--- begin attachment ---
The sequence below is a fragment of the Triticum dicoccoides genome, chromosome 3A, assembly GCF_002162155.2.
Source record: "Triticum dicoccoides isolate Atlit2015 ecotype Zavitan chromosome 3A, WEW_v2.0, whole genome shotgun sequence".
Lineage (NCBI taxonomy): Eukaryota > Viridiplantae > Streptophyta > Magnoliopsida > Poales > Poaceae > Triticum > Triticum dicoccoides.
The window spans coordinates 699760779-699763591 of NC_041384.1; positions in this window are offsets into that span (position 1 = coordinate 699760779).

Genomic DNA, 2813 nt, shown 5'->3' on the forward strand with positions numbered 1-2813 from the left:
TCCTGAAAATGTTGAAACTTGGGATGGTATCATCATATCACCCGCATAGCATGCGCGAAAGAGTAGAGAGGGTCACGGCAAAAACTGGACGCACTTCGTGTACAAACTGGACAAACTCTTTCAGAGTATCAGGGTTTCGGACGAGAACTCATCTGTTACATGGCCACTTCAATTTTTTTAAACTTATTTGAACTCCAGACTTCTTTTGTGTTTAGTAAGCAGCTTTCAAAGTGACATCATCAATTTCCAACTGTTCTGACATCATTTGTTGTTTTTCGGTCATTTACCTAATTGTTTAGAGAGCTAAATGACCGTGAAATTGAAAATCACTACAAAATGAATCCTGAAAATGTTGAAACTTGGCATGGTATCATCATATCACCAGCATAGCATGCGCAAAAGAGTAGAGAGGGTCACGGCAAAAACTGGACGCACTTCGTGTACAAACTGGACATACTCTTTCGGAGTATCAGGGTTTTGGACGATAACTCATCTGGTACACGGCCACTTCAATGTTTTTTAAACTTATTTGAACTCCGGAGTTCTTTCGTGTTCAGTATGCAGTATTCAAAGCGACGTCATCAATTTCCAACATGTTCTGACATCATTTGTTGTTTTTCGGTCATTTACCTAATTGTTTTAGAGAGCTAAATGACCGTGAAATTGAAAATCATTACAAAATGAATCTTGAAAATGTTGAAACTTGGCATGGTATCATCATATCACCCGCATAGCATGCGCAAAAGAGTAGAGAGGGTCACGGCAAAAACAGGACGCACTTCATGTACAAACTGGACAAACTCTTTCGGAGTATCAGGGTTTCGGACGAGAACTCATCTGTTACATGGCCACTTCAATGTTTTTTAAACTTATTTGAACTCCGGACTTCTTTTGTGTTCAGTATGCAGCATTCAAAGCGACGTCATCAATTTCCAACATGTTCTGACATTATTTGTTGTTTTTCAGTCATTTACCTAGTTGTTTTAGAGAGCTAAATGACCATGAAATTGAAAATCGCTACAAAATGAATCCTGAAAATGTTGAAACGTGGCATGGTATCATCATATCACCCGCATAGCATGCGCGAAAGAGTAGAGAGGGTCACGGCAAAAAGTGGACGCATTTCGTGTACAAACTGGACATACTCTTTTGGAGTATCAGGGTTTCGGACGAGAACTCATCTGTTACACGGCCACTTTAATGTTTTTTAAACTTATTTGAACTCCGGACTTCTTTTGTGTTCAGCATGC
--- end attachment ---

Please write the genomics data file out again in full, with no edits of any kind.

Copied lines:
The sequence below is a fragment of the Triticum dicoccoides genome, chromosome 3A, assembly GCF_002162155.2.
Source record: "Triticum dicoccoides isolate Atlit2015 ecotype Zavitan chromosome 3A, WEW_v2.0, whole genome shotgun sequence".
Lineage (NCBI taxonomy): Eukaryota > Viridiplantae > Streptophyta > Magnoliopsida > Poales > Poaceae > Triticum > Triticum dicoccoides.
The window spans coordinates 699760779-699763591 of NC_041384.1; positions in this window are offsets into that span (position 1 = coordinate 699760779).

Genomic DNA, 2813 nt, shown 5'->3' on the forward strand with positions numbered 1-2813 from the left:
TCCTGAAAATGTTGAAACTTGGGATGGTATCATCATATCACCCGCATAGCATGCGCGAAAGAGTAGAGAGGGTCACGGCAAAAACTGGACGCACTTCGTGTACAAACTGGACAAACTCTTTCAGAGTATCAGGGTTTCGGACGAGAACTCATCTGTTACATGGCCACTTCAATTTTTTTAAACTTATTTGAACTCCAGACTTCTTTTGTGTTTAGTAAGCAGCTTTCAAAGTGACATCATCAATTTCCAACTGTTCTGACATCATTTGTTGTTTTTCGGTCATTTACCTAATTGTTTAGAGAGCTAAATGACCGTGAAATTGAAAATCACTACAAAATGAATCCTGAAAATGTTGAAACTTGGCATGGTATCATCATATCACCAGCATAGCATGCGCAAAAGAGTAGAGAGGGTCACGGCAAAAACTGGACGCACTTCGTGTACAAACTGGACATACTCTTTCGGAGTATCAGGGTTTTGGACGATAACTCATCTGGTACACGGCCACTTCAATGTTTTTTAAACTTATTTGAACTCCGGAGTTCTTTCGTGTTCAGTATGCAGTATTCAAAGCGACGTCATCAATTTCCAACATGTTCTGACATCATTTGTTGTTTTTCGGTCATTTACCTAATTGTTTTAGAGAGCTAAATGACCGTGAAATTGAAAATCATTACAAAATGAATCTTGAAAATGTTGAAACTTGGCATGGTATCATCATATCACCCGCATAGCATGCGCAAAAGAGTAGAGAGGGTCACGGCAAAAACAGGACGCACTTCATGTACAAACTGGACAAACTCTTTCGGAGTATCAGGGTTTCGGACGAGAACTCATCTGTTACATGGCCACTTCAATGTTTTTTAAACTTATTTGAACTCCGGACTTCTTTTGTGTTCAGTATGCAGCATTCAAAGCGACGTCATCAATTTCCAACATGTTCTGACATTATTTGTTGTTTTTCAGTCATTTACCTAGTTGTTTTAGAGAGCTAAATGACCATGAAATTGAAAATCGCTACAAAATGAATCCTGAAAATGTTGAAACGTGGCATGGTATCATCATATCACCCGCATAGCATGCGCGAAAGAGTAGAGAGGGTCACGGCAAAAAGTGGACGCATTTCGTGTACAAACTGGACATACTCTTTTGGAGTATCAGGGTTTCGGACGAGAACTCATCTGTTACACGGCCACTTTAATGTTTTTTAAACTTATTTGAACTCCGGACTTCTTTTGTGTTCAGCATGC